Private equity fund Apollo Global Management Inc. (NYSE:APO) also joined the bidding war for Tegna and sweetened the deal with the same price of $20 per share, but in all cash.
Apollo has its own set of goals in acquiring Tegna as the fund acquired the TV and radio stations of Cox Enterprises Inc. for over $3 billion. Apollo's assets include 13 TV stations from Cox, plus another 20 from Northwest Broadcasting and over 54 radio stations across 10 markets.
The third player to enter the fray was comedian-turned-media-mogul Byron Allen, who also matched Apollo's bid of $20 per share, or about $8.5 billion in an all-cash deal. Allen Media owns about 15 television stations in 11 markets, most of which were acquired last month from USA TV for $305 million. The company plans to invest $10 billion to acquire ABC, CBS, NBC and Fox television stations over the next three years with the goal of becoming one of the major players in the broadcast television space in the U.S.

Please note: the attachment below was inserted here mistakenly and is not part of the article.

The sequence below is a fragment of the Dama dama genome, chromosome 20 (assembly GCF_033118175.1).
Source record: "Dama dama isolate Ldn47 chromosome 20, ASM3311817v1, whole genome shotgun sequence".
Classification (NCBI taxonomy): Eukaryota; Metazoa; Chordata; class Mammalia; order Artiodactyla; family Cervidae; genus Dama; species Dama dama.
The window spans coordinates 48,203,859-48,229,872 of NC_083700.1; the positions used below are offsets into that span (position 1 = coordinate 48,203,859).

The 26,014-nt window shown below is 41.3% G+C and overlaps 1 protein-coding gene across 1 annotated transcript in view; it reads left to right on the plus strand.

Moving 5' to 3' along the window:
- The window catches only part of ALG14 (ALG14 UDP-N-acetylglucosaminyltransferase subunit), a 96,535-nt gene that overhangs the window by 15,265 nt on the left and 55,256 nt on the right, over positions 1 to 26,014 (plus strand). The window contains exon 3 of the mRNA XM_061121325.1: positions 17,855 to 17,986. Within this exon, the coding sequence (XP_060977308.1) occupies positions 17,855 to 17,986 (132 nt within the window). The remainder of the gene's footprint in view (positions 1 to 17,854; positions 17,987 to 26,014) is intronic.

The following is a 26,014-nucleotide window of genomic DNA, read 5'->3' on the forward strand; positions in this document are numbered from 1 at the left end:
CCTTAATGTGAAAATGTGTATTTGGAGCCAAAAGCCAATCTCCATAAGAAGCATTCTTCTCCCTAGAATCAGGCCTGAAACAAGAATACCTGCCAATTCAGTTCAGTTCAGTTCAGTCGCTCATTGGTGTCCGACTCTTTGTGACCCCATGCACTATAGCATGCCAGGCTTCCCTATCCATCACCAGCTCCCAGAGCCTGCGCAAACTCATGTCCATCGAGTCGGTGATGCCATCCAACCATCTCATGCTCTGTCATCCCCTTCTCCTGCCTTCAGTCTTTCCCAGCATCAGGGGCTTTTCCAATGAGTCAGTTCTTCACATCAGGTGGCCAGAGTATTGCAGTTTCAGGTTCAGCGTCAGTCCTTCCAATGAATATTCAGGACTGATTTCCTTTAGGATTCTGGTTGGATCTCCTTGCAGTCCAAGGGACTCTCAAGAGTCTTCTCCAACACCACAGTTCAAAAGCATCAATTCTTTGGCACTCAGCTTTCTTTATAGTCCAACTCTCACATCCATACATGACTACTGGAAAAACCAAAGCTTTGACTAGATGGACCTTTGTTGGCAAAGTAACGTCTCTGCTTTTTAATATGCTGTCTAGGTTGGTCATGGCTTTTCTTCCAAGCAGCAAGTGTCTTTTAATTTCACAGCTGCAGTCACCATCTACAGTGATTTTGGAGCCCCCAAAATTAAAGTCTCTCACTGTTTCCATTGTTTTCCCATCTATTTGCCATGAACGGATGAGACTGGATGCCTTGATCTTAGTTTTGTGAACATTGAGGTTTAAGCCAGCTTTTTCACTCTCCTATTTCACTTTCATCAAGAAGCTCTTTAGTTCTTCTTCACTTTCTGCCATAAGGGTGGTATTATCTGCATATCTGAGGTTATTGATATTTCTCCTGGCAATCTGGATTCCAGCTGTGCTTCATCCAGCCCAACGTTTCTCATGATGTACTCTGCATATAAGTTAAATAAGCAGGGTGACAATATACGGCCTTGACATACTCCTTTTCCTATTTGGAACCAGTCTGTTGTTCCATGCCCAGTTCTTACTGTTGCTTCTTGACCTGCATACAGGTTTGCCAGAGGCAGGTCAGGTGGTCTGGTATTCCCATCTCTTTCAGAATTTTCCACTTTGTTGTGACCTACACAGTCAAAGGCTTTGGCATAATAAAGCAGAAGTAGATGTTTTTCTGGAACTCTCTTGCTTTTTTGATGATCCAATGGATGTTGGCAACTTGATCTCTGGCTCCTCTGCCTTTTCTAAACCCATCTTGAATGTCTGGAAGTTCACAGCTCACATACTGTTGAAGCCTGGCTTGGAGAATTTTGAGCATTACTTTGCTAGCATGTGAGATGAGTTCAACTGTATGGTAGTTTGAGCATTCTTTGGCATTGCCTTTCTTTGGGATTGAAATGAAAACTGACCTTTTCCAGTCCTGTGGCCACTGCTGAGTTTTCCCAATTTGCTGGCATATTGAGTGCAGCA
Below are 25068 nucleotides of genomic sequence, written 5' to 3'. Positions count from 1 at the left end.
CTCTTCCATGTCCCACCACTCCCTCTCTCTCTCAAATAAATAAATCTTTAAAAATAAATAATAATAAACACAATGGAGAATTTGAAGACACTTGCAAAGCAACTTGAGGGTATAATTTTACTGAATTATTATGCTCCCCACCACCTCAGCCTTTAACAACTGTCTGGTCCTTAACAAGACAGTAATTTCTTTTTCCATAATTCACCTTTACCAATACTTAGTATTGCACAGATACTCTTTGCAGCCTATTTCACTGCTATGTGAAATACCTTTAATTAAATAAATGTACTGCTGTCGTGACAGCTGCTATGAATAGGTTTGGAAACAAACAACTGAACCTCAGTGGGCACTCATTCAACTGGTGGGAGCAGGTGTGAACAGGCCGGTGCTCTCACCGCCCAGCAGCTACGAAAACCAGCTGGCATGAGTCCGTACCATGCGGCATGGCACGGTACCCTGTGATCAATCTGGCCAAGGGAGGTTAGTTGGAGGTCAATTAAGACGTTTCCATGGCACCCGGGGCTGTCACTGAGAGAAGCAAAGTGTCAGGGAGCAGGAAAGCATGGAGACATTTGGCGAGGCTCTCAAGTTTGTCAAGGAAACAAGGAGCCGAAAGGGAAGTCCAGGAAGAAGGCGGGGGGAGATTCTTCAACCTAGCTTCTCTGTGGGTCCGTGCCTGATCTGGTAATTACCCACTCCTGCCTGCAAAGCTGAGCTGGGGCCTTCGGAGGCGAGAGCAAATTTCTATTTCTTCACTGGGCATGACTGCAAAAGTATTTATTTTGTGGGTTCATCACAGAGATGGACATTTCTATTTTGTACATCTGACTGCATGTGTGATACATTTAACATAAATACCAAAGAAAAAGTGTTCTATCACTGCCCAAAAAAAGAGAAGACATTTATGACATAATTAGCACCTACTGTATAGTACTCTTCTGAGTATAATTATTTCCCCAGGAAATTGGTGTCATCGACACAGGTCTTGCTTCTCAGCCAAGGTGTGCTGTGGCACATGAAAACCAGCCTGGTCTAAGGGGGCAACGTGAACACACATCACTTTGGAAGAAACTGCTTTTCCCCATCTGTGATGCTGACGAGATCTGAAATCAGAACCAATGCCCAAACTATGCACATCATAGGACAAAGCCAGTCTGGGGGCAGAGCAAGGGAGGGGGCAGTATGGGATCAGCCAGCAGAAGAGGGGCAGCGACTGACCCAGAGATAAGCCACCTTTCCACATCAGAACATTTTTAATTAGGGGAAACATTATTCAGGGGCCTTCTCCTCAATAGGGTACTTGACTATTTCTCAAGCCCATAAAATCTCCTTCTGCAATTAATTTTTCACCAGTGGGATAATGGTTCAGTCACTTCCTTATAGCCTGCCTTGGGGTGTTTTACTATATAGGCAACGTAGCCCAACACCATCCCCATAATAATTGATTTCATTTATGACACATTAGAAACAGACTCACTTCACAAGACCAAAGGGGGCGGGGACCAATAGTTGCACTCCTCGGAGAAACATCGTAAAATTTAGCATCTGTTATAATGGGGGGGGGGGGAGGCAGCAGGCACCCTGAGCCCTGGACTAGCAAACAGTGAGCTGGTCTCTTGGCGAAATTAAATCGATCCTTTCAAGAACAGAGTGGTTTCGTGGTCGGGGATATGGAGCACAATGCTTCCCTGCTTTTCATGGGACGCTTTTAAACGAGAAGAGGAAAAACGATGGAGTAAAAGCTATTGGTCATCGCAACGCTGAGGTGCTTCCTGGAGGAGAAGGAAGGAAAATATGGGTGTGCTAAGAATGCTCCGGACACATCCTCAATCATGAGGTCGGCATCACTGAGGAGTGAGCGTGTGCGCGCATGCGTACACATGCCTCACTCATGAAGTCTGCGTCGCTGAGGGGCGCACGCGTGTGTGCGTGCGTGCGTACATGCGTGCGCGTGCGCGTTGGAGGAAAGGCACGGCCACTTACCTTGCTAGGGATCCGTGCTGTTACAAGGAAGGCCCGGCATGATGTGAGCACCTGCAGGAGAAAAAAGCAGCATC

The most recent player to join the contest is private investment firm Najafi Companies and Trinity Broadcasting Network, which also matched the $20 all-cash offer of Allen Media and Apollo Global. There are some concerns with respect to the possibility of each of these three companies having to divest their assets for the deal to be approved by antitrust authorities, should Tegna's management accept an offer anytime soon. However, the offers stand and it is likely that the company will be offering itself for the due diligence process.
Market consolidation in TV industry
As per research published by PricewaterhouseCoopers in 2019, about 67% of U.S. households still have traditional pay-TV subscriptions, which implies a strong decline over time, driven largely by online streaming services provided by the likes of Netflix (NASDAQ:NFLX), Amazon (NASDAQ:AMZN), Disney (NYSE:DIS), AT&T's HBO (NYSE:T) and others.